SAS and Operation Bluestar
Today in New Delhi, India
Jan 18, 2019-Friday
New Delhi
  • Humidity
  • Wind

SAS and Operation Bluestar

The controversy relating to the occupation of the Golden Temple complex by the Sikh militant groups led by Jarnail Singh Bhindranwale and the subsequent handling of the situation by the government simply refuses to die down. Lt Gen Harwant Singh (retd) writes

chandigarh Updated: Jan 20, 2014 12:04 IST
Lt Gen Harwant Singh (retd)

The controversy relating to the occupation of the Golden Temple complex by the Sikh militant groups led by Jarnail Singh Bhindranwale and the subsequent handling of the situation by the government simply refuses to die down. Just as one thought that the memory of this unfortunate chapter of militancy in Punjab and the assault on the shrine that had hurt the Sikh sentiment grievously was fading away, a new revelation connected with Operation Bluestar has emerged: on the declassifying of some of the connected documents in the United Kingdom.

To set the tone and tenor of this debate right, it needs to be asserted that Special Air Service (a secret force of the British government to undertake covert operations etc.) had no part, whatsoever, to play in Operation Bluestar. If this operation was planned shoddily, in somewhat unprofessional manner, the blame rests entirely with us. If this tactically ill-conceived plan was carried through to a successful conclusion, the credit rests entirely with the troops who took enormous casualties without a demur in the execution of that plan.

The question that should exercise the mind of all Indians is the rationale behind the need or perhaps the motive of the Indian government in seeking advice from the British government on an internal problem. In all this, what was the role of Indian intelligence agencies, more so that of Research and Analysis Wing (RAW).

Bahukutumbi Raman, one of the founders of RAW, in his book, 'The Kaoboys of R&AW", records that two officers of the British Military Intelligence 5 (MI-15) visited the Golden Temple to reconnoiter the complex and its fortification by the militants. It is alleged that it was the-then prime minister who had sought this help from the British government and may be for subsequently driving out the militants from the complex. What else could be the purpose of involving the British government in a patently internal problem of this country!

Now that this sad and tragic chapter of Punjab's history has been reopened, the Indian government and its intelligence agencies must come clean on the issue. After all the Bhindranwale phenomena was a creation of the government in Delhi.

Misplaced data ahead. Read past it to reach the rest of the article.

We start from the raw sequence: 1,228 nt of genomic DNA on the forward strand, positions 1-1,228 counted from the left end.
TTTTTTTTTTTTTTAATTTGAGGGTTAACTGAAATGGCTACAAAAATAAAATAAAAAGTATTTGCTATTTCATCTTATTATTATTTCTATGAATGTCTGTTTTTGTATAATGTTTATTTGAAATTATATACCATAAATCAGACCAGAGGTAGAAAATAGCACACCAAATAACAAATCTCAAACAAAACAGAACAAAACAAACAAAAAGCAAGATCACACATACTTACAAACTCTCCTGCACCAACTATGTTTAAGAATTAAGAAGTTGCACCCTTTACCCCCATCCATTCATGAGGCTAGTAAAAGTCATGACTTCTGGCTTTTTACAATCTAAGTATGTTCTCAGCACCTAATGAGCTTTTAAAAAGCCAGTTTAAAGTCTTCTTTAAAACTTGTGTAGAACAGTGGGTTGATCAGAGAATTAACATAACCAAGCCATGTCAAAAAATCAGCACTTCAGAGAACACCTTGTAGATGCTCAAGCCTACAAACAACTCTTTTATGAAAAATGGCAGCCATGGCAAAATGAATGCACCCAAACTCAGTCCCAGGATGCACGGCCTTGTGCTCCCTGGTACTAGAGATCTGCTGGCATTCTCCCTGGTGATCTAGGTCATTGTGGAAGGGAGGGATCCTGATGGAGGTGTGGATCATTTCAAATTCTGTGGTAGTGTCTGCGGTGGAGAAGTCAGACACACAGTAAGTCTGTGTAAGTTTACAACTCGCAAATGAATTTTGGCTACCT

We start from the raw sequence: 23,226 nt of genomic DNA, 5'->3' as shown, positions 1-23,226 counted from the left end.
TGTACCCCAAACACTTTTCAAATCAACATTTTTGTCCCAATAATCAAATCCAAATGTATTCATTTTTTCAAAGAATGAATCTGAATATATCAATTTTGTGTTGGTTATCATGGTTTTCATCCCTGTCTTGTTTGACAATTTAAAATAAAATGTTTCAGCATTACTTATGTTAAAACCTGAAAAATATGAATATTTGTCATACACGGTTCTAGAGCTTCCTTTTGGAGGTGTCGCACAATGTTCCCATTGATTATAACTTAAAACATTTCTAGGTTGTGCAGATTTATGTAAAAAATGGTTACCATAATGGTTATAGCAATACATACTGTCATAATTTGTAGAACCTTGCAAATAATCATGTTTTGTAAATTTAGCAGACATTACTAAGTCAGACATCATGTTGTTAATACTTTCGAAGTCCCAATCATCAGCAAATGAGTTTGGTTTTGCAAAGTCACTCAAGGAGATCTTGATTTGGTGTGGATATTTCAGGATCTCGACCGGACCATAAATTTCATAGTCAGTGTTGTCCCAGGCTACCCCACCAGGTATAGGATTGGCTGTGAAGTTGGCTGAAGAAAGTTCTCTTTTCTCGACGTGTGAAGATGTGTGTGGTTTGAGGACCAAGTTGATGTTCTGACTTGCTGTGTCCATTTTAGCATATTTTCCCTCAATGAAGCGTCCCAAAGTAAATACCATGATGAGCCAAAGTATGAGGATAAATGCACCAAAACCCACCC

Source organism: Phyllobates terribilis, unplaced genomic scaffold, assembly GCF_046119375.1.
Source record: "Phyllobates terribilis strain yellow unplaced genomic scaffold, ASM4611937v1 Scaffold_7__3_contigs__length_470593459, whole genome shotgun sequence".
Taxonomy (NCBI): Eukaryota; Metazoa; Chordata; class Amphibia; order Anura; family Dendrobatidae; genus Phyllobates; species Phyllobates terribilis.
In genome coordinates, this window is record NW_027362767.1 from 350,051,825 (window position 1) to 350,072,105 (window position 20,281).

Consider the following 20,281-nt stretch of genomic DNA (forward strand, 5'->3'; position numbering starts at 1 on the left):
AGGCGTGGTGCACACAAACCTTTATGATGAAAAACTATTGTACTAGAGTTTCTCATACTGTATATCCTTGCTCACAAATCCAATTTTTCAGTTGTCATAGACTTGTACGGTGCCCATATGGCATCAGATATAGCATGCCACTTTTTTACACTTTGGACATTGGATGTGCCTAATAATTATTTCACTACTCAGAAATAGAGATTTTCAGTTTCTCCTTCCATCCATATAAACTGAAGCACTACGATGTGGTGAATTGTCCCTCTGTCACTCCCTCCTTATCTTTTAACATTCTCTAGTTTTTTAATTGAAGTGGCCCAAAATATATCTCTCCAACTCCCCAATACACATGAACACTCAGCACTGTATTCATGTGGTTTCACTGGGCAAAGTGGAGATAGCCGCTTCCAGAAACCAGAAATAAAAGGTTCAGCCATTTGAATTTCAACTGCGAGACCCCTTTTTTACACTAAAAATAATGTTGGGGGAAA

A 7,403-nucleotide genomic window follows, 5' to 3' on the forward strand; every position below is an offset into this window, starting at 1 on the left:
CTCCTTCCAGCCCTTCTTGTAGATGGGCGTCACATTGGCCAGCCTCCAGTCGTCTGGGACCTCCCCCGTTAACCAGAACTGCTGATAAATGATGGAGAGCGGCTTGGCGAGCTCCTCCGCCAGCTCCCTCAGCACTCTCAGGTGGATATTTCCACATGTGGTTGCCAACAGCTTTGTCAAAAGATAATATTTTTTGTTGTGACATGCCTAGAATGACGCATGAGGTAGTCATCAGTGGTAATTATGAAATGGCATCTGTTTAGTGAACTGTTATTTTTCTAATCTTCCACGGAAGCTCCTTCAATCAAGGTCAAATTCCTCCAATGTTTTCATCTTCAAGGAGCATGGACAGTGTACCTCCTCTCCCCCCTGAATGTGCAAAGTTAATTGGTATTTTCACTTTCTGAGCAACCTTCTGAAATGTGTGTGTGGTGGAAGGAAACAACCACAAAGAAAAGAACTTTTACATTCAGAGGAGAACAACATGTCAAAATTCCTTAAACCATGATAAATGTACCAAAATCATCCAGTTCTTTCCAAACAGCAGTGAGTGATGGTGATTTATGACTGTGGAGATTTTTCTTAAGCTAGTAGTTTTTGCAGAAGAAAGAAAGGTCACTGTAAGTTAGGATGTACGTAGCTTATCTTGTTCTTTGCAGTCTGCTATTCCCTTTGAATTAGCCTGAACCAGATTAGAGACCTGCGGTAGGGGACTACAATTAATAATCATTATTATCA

How was this buildup within the Golden Temple complex allowed to reach such proportions that it became a threat to the very security of the nation, and a state within the state had emerged, from where orders to create mayhem and murder were emanating. First it needs to be explained how the buildup of such huge arsenal of weapons and ammunition took place when central and state police had laid siege to the Temple complex. Was it a deliberate move to allow the situation to deteriorate to such a menacing level that its final crushing would garner credit for the PM who would then appear as "Durga", the destroyer of evil.

During that turbulent period, the customs authorities at the Delhi airport had intercepted a consignment of weapons, including a rocket launcher. Thereafter was a complete clampdown on further information relating to this shipment. Could it be a coincidence that the militants on that night of Operation Bluestar used a rocket launcher against an armoured personnel carrier?

It is believed that the British officers who carried out the reconnaissance of the Golden Temple complex had advised against military action. However, Raman in his book records that there was some unease among the intelligence community over the proposed course of action and Kao (RAW chief) was of the opinion that it would be better to be patient and wait for some more weeks, and taking precipitate action would prove counter-productive; or if immediate action was essential, then it was better to use the state and central police.

There are three questions that the government of India needs to answer. One, if the nation's premier intelligence agency was of the view that the state and central police could clear the temple complex of militants, then where was the need to call the military? Two, if the chief of RAW was of the view that the operation for clearing the complex could wait for a few weeks and that there was no need for a precipitate action, then who forced the army to launch the operation without delay and on the very night before the martyrdom day of Guru Arjan Dev when thousands of pilgrims were housed inside the complex, who came under the crossfire of the military and the militants eventually? Thirdly and finally, why was the British intelligence brought into an entirely internal problem of the country and what was the underlying purpose?

The writer, a former deputy chief of the army staff, is a commentator on security issues. The views expressed are his personal.

First Published: Jan 20, 2014 11:30 IST